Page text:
A sagittal cleft or “butterfly” vertebra is characterized by a cleft through the body of the vertebra and a funnel shape at the ends, a shape that resembles a butterfly. In some affected individuals, the “wings” of the butterfly vertebrae are not equally shaped and can cause disorders such as scoliosis and kyphosis. The adjacent intervertebral spaces may be narrowed causing compensatory changes in adjacent vertebrae, leading to other vertebral and rib anomalies. In most cases severe pain is not associated with this condition and little or no treatment is required. Mitigation of the condition may include avoiding heavy lifting or using an external back support. Butterfly vertebrae are thought to result from the failure of fusion of the lateral halves of the vertebral body due to the continuing presence of notochord tissue between them.
Transitional vertebrae involve changes in the vertebral arch or transverse process and occur at the cervicothoracic, thoracolumbar, or lumbosacral junction. In this condition, the vertebral body between adjacent sections of the vertebral column, for example, between the lumbar and sacral regions, shows characteristics of each type (lumbar and sacral) of vertebra. Anthropomorphically speaking, it is as if the vertebrae do not know which portion of the spine they belong to, so they exhibit characteristics of multiple types of vertebrae. Treatment for this defect usually involves physical therapy to strengthen the spine and the use of a back brace.
Spina bifida, the most extreme case of congenital vertebral defect, is characterized by incomplete closure or formation of the spine. There are two forms: spina bifida occulta and spina bifida manifesta. Spina bifida occulta (occulta meaning “hidden”) is the mildest form. Most children with this defect appear symptomless and their spinal cord in unaffected, although there may be a hairy patch on the lower region of the back signifying a cell signaling error. Spina bifida manifesta, the more severe form, is dived into two types: meningocele and myelomeningocele. Meningocele is an intermediate form of spina bifida involving the brain and spinal cord membranes (meninges). The meninges push through an opening in the spinal column and form a sac that may be visible at birth. Myelomeningocele is the most severe type of spina bifida; it is similar to meningocele, but the meninges along with the spinal cord manage to push through an opening in the back. Some researchers suspect a genetic cause for spina bifida while others suggest it is a result of environmental factors. Fevers during pregnancy and consumption of some prescription drugs, such as valproic acid, have been associated with spina bifida. Many children born with this defect also have hydrocephalus (water on the brain) and even paralysis. Research has found that ingestion of folic acid supplements during pregnancy is correlated with a large reduction in the occurrence of spina bifida.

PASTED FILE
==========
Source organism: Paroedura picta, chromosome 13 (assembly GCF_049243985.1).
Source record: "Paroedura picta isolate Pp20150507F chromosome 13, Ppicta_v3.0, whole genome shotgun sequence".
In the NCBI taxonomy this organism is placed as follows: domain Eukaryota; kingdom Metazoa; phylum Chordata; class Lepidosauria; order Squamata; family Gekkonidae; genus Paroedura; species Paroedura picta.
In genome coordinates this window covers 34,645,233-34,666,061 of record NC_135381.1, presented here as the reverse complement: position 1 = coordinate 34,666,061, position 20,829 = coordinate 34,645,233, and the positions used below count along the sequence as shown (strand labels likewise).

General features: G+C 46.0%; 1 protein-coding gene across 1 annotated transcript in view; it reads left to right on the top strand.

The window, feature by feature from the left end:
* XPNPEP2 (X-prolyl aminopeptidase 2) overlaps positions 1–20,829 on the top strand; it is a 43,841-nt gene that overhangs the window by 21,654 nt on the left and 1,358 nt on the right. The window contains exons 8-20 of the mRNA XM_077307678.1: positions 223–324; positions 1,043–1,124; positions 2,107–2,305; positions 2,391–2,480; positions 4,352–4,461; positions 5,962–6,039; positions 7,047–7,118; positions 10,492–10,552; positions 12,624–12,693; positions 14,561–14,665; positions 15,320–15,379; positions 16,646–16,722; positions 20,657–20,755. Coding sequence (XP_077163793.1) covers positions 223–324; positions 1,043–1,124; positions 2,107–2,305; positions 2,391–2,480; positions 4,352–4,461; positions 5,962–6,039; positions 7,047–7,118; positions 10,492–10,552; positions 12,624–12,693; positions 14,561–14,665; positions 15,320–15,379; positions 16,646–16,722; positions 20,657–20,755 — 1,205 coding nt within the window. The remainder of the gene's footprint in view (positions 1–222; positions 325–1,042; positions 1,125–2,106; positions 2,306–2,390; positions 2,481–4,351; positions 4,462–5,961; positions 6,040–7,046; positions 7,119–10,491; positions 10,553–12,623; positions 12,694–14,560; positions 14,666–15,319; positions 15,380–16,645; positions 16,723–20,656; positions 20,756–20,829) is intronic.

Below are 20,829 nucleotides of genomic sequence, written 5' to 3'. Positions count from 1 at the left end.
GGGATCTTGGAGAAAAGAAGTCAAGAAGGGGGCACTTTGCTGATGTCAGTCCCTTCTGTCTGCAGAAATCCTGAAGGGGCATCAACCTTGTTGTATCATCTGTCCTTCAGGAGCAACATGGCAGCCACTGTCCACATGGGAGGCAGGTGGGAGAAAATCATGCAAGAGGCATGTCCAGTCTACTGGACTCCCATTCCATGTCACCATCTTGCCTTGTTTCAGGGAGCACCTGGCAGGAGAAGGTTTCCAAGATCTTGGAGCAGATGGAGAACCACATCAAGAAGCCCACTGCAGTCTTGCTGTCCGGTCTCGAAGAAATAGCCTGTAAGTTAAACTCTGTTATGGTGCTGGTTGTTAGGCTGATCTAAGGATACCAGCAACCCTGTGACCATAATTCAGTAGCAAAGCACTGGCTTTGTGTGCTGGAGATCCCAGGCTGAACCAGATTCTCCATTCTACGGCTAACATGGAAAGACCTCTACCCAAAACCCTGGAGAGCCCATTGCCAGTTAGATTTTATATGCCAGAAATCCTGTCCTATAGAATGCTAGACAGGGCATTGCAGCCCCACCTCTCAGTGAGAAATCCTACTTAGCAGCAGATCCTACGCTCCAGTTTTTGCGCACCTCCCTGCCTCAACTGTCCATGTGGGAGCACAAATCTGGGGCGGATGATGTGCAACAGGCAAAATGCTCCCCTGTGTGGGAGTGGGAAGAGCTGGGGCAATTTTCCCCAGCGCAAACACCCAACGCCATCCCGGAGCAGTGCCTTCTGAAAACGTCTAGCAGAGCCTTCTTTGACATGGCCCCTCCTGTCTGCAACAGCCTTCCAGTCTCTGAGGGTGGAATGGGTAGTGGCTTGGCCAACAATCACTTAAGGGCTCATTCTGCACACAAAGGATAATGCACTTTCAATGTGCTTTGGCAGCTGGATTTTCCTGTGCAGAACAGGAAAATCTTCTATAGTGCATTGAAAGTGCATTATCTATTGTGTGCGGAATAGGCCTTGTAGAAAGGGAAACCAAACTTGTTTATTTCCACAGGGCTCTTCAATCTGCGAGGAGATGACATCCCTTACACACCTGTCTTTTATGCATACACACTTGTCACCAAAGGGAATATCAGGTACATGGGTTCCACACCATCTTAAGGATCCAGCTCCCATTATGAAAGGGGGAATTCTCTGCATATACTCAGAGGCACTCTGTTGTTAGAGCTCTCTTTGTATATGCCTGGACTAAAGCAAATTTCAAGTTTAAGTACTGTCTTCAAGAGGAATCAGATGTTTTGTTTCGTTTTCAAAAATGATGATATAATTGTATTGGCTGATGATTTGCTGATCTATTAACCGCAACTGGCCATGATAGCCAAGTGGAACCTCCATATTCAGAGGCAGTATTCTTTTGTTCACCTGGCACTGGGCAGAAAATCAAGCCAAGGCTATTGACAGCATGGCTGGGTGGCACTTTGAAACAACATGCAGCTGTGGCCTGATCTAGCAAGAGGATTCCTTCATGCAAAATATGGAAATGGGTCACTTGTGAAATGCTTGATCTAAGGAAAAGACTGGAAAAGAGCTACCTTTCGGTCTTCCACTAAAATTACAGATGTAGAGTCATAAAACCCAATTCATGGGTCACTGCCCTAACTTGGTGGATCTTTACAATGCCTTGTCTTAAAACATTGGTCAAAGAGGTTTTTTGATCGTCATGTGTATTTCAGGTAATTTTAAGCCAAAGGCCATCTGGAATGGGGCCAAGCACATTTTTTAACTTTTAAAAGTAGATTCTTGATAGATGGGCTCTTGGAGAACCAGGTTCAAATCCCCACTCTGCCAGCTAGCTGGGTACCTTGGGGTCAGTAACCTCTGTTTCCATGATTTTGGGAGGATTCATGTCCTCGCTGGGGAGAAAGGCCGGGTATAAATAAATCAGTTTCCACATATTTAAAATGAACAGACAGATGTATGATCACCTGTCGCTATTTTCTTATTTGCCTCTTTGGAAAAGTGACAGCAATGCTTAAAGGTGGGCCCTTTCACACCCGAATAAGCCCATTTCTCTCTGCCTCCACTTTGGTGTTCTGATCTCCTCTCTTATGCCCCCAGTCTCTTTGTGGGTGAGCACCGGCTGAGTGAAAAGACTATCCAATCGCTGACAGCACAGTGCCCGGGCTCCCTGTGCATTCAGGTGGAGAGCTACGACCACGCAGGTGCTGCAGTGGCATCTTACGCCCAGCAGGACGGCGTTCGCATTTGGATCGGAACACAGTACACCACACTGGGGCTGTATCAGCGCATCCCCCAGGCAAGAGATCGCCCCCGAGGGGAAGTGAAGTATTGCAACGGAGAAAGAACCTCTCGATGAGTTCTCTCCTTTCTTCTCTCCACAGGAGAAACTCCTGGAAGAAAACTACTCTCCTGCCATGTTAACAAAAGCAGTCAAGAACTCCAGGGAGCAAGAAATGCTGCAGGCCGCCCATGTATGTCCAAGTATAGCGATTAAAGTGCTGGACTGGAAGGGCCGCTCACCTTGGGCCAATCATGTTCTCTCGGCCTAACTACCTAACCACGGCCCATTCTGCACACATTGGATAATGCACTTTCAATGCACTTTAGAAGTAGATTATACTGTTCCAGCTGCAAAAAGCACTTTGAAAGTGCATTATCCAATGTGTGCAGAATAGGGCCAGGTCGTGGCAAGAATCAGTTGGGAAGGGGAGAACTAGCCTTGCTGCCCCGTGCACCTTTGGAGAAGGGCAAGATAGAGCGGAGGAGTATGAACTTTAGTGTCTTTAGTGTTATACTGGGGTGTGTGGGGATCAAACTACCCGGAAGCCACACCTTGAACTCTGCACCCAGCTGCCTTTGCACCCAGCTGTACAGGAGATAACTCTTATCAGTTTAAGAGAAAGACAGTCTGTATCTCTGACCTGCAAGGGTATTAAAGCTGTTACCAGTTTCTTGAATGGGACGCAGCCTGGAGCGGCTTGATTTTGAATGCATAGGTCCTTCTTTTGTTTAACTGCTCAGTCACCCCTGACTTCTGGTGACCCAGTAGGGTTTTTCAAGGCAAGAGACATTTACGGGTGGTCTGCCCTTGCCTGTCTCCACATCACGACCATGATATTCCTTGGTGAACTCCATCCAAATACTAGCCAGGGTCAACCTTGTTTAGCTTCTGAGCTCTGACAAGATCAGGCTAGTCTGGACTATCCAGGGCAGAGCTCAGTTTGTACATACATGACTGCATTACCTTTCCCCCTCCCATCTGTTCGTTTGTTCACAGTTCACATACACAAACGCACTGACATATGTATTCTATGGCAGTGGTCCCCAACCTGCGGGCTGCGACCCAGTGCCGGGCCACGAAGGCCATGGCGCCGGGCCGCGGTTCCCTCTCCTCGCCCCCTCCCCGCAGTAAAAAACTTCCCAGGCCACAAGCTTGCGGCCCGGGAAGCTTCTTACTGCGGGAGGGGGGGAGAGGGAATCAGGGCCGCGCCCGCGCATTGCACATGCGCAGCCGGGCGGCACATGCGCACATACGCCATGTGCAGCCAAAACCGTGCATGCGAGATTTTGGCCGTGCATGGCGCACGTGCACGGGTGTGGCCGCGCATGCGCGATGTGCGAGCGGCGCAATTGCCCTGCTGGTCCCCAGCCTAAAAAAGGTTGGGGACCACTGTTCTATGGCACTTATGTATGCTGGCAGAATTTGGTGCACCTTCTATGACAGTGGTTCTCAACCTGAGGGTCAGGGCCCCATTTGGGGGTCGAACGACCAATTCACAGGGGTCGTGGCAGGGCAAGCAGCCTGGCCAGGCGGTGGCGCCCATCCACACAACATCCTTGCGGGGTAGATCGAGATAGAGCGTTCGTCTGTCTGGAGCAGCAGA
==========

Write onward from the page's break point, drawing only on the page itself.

Many syndromes are associated with congenital spinal deformities. These include Down syndrome, deletion 5p syndrome, Kabuki syndrome, Noonan syndrome, Aarskog syndrome, cervico-oculo-acoustic syndrome, MURCS association, VACTERL association, Jarcho-Levin syndrome, and Proteus syndrome. Vertebral anomalies are also associated with kidney problems because the precursor cell population that creates the spine is the same population that migrates to form the mesonephros. The spine and its precursor cells, somites, are an essential part of the vertebrate body plan and any disruption to the process of formation can lead to anomalies which can inhibit movement and growth, and cause severe pain.
- Alexander, Michael. “Spina Bifida.” Kids Health (2010). http://kidshealth.org/parent/system/ill/spina_bifida.html# (Accessed April 15, 2010).
- Fischer, Frederick, and R. E. Vandermark. “Sagittal Cleft (Butterfly) Vertebrae.” Journal of Bone and Joint Surgery (1945): 695–698.
- Gilbert, Scott F. Developmental Biology, 8th ed. Sunderland, MA: Sinauer Associates, 2006. 457–58.
- Reichert, I. L. H., et al. “The Role of Blood Supply in Lumbar Spine Disorders.” In Lumbar Spine Disorders: Current Concepts 2, eds. Richard Aspden and Russel Porter. River Edge, NJ: World Scientific, 1996.
- Yochum, Terry, and Chad Maola. “C2 to C3 Congenital Block Vertebra.” American Chiropractor 25 (2003). http://www.theamericanchiropractor.com/articledetail.asp?articleid=75&category=1 (Accessed April 15, 2010).
Congenital, Hereditary, and Neonatal Diseases and Abnormalities; Congenital diseases.; Congenital, Hereditary, and Neonatal Diseases and Abnormalities; Congenital diseases.; Concept
How to Cite:
DeRuiter, Corinne, "Congenital Vertebral Defects". Embryo Project Encyclopedia (2010-09-12). ISSN: 1940-5030 http://embryo.asu.edu/handle/10776/2064.
Wednesday, September 25, 2013 - 11:53
Arizona State University. School of Life Sciences. Center for Biology and Society. Embryo Project Encyclopedia.